Archbishop Foley's Thanksgiving Day Homily

«A Place of Promise and Hope»

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ROME, NOV. 24, 2005 ( Here is the text of the homily Archbishop John Foley, president of the Pontifical Council for Social Communications, delivered today at Santa Susanna Church, in Rome.

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My brothers and sisters in Christ:

Happy Thanksgiving Day to all of you — Americans and friends of Americans here in Rome.

A special word of welcome is due to the new ambassador of the United States of America to the Holy See, the Honorable L. Francis Rooney, who joins us today to read the proclamation of President George W. Bush for this Thanksgiving Day. We are grateful that you could be with us, Mr. Ambassador.

Because it is always a bit of a mystery to foresee what the readings should be in today’s liturgy, which — on the universal level — does not recognize Thanksgiving Day, but rather mandates the celebration of the feast of Vietnamese martyrs, and because I have been traveling in these weeks on the work of the Holy See in the Netherlands, France and Tunisia, I decided to prepare reflections on the beautiful Preface which has been approved for Mass on this uniquely American celebration.

The Preface compares God’s chosen people with Americans — and some people think this is an exaggeration, but I don’t.

Listen to some of the passages from the Preface:

«Once you chose a people and gave them a destiny and, when you brought them out of bondage to freedom, they carried with them the promise that all men would be blessed and all men could be free.

«What the prophets pledged was fulfilled in Jesus Christ, your Son and our saving Lord. It has come to pass in every generation for all men who have believed that Jesus, by his death and resurrection, gave them a new freedom in his Spirit.

«It happened to our fathers, who came to this land as if out of the desert into a place of promise and hope. It happens to us still, in our time, as you lead all men through your Church to the blessed vision of peace.»

I am the grandson of immigrants who came from Ireland, Wales, England and Germany to Philadelphia during the 19th century.

I have a copy of the wedding certificate of my great grandparents on my father’s side from Merthyr Tydfil, Wales, and both of them marked it with an X; they were obviously both illiterate.

Their parents had gone to Wales during the terrible potato famine in Ireland — and they were engaged in the brutish work of the coal mines of Wales, then the coal mines of northern Pennsylvania, then their children went to Philadelphia, the cradle of American liberty.

They were heroic men and women who saw in the United States of America economic opportunity, the freedom to practice their beloved faith and a chance to forge their own destiny politically and socially. They came «into a place of promise and hope.»

What they did more than 100 years ago is still being done today.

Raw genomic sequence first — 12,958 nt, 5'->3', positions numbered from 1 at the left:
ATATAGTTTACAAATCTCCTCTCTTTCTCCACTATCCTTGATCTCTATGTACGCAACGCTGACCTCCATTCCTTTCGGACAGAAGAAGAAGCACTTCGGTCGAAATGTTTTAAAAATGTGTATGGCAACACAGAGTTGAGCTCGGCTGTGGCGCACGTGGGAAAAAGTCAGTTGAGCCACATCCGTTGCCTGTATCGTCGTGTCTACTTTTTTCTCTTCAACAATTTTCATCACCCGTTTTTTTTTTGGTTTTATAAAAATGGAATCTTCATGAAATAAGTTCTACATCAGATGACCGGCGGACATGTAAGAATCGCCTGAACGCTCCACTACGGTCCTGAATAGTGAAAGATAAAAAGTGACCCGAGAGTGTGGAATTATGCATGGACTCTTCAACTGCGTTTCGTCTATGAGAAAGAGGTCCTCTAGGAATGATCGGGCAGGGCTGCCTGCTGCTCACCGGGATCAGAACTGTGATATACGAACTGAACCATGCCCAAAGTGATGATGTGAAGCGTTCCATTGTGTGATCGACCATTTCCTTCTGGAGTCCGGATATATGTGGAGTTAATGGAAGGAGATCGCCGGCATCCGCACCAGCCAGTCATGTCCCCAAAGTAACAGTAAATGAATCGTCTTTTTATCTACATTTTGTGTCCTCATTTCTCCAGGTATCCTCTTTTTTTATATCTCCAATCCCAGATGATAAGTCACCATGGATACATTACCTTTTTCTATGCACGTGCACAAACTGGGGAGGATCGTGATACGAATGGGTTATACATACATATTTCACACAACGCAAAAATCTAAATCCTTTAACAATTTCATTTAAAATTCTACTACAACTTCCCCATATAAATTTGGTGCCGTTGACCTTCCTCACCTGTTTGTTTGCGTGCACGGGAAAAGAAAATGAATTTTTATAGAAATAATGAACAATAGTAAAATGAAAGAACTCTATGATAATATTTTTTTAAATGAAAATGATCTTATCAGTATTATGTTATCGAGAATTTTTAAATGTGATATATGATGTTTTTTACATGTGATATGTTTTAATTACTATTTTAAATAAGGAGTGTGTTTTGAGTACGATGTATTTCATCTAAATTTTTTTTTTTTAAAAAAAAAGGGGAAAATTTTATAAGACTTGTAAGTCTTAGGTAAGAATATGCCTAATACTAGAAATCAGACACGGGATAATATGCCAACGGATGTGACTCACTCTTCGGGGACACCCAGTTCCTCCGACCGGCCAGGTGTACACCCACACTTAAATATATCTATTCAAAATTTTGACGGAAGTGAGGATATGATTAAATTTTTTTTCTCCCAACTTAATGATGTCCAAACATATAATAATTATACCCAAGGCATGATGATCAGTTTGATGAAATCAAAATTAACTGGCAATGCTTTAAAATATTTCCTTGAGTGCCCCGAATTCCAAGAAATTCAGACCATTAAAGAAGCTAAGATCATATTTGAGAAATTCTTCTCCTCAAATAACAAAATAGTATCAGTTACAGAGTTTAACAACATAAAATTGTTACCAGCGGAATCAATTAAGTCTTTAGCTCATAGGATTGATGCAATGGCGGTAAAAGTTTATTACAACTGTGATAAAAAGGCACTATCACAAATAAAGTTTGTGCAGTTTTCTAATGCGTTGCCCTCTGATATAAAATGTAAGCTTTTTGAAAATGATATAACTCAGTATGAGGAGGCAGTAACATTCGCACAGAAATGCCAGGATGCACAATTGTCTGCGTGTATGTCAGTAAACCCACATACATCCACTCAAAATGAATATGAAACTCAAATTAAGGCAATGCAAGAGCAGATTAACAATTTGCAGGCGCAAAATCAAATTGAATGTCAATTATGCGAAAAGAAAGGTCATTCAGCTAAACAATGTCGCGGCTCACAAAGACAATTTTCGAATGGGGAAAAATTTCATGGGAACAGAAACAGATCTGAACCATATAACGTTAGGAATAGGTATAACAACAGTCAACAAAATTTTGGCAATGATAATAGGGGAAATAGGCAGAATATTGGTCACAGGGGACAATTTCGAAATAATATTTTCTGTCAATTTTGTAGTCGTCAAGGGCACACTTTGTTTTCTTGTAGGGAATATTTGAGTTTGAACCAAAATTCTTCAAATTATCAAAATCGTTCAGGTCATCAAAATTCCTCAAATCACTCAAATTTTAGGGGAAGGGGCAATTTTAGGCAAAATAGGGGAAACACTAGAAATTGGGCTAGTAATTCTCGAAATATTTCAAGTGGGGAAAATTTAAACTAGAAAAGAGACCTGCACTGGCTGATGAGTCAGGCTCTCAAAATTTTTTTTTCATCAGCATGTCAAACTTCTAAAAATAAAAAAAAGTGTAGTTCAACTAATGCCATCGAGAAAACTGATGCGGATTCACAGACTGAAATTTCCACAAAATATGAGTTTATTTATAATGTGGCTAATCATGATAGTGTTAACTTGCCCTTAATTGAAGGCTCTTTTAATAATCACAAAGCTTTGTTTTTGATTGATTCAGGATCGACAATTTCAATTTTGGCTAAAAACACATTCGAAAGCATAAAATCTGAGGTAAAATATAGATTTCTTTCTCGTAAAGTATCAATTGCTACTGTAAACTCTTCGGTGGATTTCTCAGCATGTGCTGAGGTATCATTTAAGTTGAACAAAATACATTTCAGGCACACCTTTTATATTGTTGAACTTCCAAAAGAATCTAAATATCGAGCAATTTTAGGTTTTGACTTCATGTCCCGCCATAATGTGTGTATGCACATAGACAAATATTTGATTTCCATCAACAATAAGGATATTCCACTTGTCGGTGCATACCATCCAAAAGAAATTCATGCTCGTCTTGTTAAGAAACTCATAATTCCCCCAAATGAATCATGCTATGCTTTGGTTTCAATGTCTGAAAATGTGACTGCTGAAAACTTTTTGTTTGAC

I mentioned that today is the Memorial of the Vietnamese Martyrs. No matter what one may have thought of the involvement of the United States in Vietnam, literally hundreds of thousands of Vietnamese, many of them Catholic, have sought freedom in the United States and they are among the strongest Catholics in our nation today. For the Vietnamese, the United States meant freedom, especially religious freedom.

Not too many people realize that one of the largest communities of Iraqi Catholics is to be found in Detroit. No matter what terrorists may try to do, Iraqis who seek freedom and opportunity, especially religious freedom, think first of the United States. When we hear distressing news from Iraq, we should think also of the fact that many Iraqis identify the United States of America with the freedom for which they yearn.

The United States has been a refuge for millions — and no nation has been more generous in helping to rebuild the lands of its former enemies, including this great nation of Italy after the Second World War. No nation has been more generous in helping the victims of natural disasters not only within our own orders but around the world.

The cardinal of Los Angeles and the bishop of Brooklyn, the two major ports of arrival for those entering the United States, have told me that Mass is celebrated in their communities in more than 40 languages every Sunday.

The United States has been called the great «melting pot» — and, to a certain extent it is, but it is even more a mosaic, many colors and many cultures in one beautiful expression of unity with diversity — «e pluribus, unum» [out of many, one].

I am extremely grateful to be not only a Catholic, but a Catholic from and of the United States of America. God has been so good to us, and most of our people have recognized God’s goodness to us and have responded with gratitude to him and with generosity to others. We recognize ourselves to be stewards and not masters of the abundance and of the freedom with which we have been blessed.

I have had the privilege of visiting most of the world in the service of the Holy See. I have seen and experienced much, and I have known many wonderful people from almost every nation.

But on this day above all, I thank God for my faith and for my freedom, and for the fact that I am an American, a citizen of a nation which, with all its faults, is still justly viewed as a land of opportunity, a beacon of hope in an often despairing world.

On this Thanksgiving Day, we thank our Heavenly Father, and we pray fervently, «God bless America!»

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